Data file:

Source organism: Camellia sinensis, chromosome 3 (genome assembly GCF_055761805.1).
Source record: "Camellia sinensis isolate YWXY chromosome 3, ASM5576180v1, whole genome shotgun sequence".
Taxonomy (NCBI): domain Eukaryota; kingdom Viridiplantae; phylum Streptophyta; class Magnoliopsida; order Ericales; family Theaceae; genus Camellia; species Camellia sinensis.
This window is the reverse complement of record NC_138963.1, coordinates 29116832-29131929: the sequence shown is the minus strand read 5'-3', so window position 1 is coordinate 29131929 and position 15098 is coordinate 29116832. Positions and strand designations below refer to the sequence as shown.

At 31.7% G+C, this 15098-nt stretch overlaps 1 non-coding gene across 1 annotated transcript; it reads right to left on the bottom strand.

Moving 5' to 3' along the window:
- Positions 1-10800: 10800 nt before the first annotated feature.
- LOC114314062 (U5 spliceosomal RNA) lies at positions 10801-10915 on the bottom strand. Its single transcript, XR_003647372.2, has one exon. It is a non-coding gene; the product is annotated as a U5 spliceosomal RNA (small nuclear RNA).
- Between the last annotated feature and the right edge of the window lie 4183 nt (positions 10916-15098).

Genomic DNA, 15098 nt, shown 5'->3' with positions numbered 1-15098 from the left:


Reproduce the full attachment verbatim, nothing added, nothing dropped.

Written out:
Source organism: Camellia sinensis, chromosome 3 (genome assembly GCF_055761805.1).
Source record: "Camellia sinensis isolate YWXY chromosome 3, ASM5576180v1, whole genome shotgun sequence".
Taxonomy (NCBI): domain Eukaryota; kingdom Viridiplantae; phylum Streptophyta; class Magnoliopsida; order Ericales; family Theaceae; genus Camellia; species Camellia sinensis.
This window is the reverse complement of record NC_138963.1, coordinates 29116832-29131929: the sequence shown is the minus strand read 5'-3', so window position 1 is coordinate 29131929 and position 15098 is coordinate 29116832. Positions and strand designations below refer to the sequence as shown.

At 31.7% G+C, this 15098-nt stretch overlaps 1 non-coding gene across 1 annotated transcript; it reads right to left on the bottom strand.

Moving 5' to 3' along the window:
- Positions 1-10800: 10800 nt before the first annotated feature.
- LOC114314062 (U5 spliceosomal RNA) lies at positions 10801-10915 on the bottom strand. Its single transcript, XR_003647372.2, has one exon. It is a non-coding gene; the product is annotated as a U5 spliceosomal RNA (small nuclear RNA).
- Between the last annotated feature and the right edge of the window lie 4183 nt (positions 10916-15098).

Genomic DNA, 15098 nt, shown 5'->3' with positions numbered 1-15098 from the left: